The beauty of having perfect friends is that they only point me to Jesus. This is part of the reason I find it odd/interesting that some protestants accuse us of worshiping idols.
How do we talk to the saints? Well… we pray. Not to them, but with them.
Looking at the surface, I can kind of see how it could be confused as idol worship, but our prayers are more than remembrance of loved ones passed. Our prayers with saints are live conversations with those that have already finished the race. They know the struggles – they know the suffering. I can think of no one better to ask for prayers.
Last year, I only finished one painting so that I could take a break and focus on large design projects like Austin Catholic New Media. I also felt like taking a break from religious themed art, which has dominated most of my works. Now after much discernment, I realized that promoting the faith through my art is more important than ever.
Now that my angel series has come to a stopping point, I am very excited to work on my new works that will focus on the saints. I hope that I am able to create works unique to my style and in ways that celebrate the great legacies of these men and women that know a life and love deeper than we can imagine here on earth.
May it be done for the greater glory of God.
Most beloved father, St Joseph, dispel the evil of falsehood and sin in me, graciously assist me from heaven in my struggle with the powers of darkness and just as once you saved the child Jesus from mortal danger, so now defend me from the snares of the enemy and from all adversity. Teach me to be the father that I ought to be in words and in deeds. Amen.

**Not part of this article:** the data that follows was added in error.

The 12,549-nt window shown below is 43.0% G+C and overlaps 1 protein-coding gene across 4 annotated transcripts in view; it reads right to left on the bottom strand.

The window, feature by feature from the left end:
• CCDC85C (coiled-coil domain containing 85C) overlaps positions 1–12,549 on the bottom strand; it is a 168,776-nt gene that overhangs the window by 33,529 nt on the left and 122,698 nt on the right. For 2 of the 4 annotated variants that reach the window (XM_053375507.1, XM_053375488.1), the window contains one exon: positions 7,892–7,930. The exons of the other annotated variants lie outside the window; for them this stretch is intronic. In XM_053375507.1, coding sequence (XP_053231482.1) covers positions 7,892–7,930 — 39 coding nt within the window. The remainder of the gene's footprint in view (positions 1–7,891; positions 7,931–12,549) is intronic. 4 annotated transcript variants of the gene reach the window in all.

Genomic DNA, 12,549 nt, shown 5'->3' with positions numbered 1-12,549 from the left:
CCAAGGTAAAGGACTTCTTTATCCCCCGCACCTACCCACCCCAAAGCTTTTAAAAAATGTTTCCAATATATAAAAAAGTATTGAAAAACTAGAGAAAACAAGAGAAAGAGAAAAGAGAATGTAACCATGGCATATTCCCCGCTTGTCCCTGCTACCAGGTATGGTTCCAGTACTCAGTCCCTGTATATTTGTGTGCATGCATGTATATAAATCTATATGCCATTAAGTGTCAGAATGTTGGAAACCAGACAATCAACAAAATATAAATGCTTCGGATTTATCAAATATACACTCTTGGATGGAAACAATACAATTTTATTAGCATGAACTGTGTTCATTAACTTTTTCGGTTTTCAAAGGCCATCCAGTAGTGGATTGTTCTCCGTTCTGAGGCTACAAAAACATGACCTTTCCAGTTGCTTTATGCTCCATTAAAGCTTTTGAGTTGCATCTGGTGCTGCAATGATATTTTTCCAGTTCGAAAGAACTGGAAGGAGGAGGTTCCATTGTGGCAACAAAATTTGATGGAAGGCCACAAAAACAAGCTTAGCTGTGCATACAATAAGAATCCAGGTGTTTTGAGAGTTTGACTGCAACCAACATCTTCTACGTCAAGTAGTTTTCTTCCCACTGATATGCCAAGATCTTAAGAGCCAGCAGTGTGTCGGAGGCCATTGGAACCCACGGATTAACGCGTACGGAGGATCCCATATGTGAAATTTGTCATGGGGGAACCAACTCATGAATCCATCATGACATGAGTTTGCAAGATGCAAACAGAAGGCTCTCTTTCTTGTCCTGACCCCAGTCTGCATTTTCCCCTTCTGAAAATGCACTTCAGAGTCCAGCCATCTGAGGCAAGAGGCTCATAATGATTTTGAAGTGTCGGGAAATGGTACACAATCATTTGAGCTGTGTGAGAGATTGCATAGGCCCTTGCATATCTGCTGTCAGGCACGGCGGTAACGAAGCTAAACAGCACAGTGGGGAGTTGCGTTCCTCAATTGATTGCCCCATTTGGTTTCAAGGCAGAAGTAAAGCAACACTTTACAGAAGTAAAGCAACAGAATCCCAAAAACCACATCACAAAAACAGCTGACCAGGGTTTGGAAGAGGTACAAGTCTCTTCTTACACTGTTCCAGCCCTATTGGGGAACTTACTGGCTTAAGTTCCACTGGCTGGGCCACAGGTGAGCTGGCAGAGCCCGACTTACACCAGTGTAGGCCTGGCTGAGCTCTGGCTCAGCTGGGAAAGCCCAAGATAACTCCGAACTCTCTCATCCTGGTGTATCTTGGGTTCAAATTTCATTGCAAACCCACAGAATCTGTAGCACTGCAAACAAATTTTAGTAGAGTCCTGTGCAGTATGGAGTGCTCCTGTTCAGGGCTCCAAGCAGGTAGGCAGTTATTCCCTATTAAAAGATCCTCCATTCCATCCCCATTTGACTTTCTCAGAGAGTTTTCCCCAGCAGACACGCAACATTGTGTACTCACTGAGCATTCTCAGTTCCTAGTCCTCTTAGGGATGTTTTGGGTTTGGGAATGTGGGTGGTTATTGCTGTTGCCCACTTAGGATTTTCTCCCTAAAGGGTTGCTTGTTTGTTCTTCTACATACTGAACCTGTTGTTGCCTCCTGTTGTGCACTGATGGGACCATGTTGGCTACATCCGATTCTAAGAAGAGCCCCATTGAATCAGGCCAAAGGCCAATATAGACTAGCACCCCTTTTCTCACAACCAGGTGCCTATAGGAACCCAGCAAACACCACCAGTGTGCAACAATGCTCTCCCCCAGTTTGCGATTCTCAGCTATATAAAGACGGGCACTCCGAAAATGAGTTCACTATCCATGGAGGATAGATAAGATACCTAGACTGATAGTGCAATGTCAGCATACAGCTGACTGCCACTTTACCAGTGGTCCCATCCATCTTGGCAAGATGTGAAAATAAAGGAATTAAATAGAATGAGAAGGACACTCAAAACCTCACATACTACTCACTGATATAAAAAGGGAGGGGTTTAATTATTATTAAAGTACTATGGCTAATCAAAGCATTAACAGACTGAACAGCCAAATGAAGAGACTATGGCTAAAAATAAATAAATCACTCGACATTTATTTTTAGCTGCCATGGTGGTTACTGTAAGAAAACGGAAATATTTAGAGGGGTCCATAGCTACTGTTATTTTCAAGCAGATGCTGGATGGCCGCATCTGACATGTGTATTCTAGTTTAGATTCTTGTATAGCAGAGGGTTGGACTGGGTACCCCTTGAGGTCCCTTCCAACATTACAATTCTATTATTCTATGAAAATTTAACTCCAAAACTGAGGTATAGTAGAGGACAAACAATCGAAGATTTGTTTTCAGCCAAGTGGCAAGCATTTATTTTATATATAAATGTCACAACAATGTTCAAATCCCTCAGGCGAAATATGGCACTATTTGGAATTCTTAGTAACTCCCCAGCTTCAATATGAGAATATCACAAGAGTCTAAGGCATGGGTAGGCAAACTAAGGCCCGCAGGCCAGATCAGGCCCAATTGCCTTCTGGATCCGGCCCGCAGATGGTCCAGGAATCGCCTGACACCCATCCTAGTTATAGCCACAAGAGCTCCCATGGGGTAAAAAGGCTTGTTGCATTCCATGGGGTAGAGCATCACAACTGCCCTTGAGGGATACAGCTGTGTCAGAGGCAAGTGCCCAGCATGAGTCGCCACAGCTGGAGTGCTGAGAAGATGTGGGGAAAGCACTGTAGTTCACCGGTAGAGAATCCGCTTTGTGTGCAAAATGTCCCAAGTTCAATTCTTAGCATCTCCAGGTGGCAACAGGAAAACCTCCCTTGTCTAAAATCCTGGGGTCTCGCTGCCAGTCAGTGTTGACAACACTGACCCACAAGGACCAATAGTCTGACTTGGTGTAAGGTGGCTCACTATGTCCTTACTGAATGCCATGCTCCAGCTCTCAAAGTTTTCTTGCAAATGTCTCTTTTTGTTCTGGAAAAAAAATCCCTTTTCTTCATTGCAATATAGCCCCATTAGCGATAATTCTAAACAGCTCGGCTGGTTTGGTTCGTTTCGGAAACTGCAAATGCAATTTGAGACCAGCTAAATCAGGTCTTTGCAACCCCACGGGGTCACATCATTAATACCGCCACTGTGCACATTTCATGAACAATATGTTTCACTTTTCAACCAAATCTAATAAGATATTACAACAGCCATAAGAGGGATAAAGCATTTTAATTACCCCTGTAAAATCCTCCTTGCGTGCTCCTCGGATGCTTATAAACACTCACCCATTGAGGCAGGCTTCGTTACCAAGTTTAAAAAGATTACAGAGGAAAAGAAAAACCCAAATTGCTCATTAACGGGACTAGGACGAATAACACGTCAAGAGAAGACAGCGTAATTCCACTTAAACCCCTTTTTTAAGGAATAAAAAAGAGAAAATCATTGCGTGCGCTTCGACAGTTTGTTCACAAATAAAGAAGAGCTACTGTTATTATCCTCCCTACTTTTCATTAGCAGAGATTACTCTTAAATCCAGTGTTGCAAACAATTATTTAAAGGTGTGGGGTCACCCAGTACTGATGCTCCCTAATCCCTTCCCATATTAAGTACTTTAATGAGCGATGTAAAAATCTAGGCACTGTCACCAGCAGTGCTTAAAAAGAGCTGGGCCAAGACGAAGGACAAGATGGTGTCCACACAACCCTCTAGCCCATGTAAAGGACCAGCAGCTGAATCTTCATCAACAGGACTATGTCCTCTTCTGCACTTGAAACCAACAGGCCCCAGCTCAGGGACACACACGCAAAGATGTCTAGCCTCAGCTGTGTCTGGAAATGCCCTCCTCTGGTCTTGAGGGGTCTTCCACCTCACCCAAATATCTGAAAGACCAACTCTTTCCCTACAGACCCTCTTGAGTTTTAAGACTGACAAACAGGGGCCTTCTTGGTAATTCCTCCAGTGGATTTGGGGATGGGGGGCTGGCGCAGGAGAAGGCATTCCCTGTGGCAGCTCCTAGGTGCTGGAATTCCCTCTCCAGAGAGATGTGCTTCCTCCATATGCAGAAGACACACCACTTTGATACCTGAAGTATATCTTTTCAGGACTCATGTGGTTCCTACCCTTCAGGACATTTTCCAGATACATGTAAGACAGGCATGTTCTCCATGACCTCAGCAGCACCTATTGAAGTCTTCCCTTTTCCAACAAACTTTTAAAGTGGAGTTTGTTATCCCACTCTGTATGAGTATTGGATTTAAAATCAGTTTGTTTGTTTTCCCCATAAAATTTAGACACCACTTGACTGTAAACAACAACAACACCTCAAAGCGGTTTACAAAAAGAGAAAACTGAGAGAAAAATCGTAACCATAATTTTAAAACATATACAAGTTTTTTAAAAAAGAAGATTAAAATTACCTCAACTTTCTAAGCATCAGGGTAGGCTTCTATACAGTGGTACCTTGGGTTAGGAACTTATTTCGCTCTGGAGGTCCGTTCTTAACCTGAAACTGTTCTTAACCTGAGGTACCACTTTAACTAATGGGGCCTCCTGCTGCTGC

(Modified by Deacon Emmanuel)
Recently I haven’t published any new posts on my personal blog for many reasons. I actually have a long list of started, but still unfinished drafts because I’ve had many concerns about everything from search engine optimization, conflicts of interest, and many other technical issues. I realized how much pressure I was putting on myself for no real reasons.
Last weekend, I was greatly motivated by a presentation I heard at CatholiCon Expo in Houston. It helped to liberate my approach from being so confined to a strict, strategized approach to my online presence. In the grand scheme of eternity, I do a greater disservice if I am afraid of being who I am.
I look forward to starting to post more, even if some are short. Some may call it lazy, but I call it prudent. 2011 has definitely been a working year, and God has provided plenty for me to do. With all of that, I have to be careful to keep it all balanced. Many great things have happened by the grace of God, but there are many times that it’s easy to forget who’s in charge.
My penance from confession last week really resounded with me. I only had to do it once, but he recommended adding it to my regular prayers. It is absolutely the perfect prayer for the different work that I am called to do right now. I highly recommend it for everyone.
O Jesus! meek and humble of heart, Hear me.
From the desire of being esteemed, Deliver me, Jesus.
From the desire of being loved, Deliver me, Jesus.
From the desire of being extolled, Deliver me, Jesus.
From the desire of being honored, Deliver me, Jesus.
From the desire of being praised, Deliver me, Jesus.
From the desire of being preferred to others, Deliver me, Jesus.
From the desire of being consulted, Deliver me, Jesus.
From the desire of being approved, Deliver me, Jesus.
From the fear of being humiliated, Deliver me, Jesus.
From the fear of being despised, Deliver me, Jesus.
From the fear of suffering rebukes, Deliver me, Jesus.
From the fear of being calumniated, Deliver me, Jesus.
From the fear of being forgotten, Deliver me, Jesus.
From the fear of being ridiculed, Deliver me, Jesus.
From the fear of being wronged, Deliver me, Jesus.
From the fear of being suspected, Deliver me, Jesus.
That others may be loved more than I,
Jesus, grant me the grace to desire it.
That others may be esteemed more than I, Jesus, grant me the grace to desire it.
That, in the opinion of the world,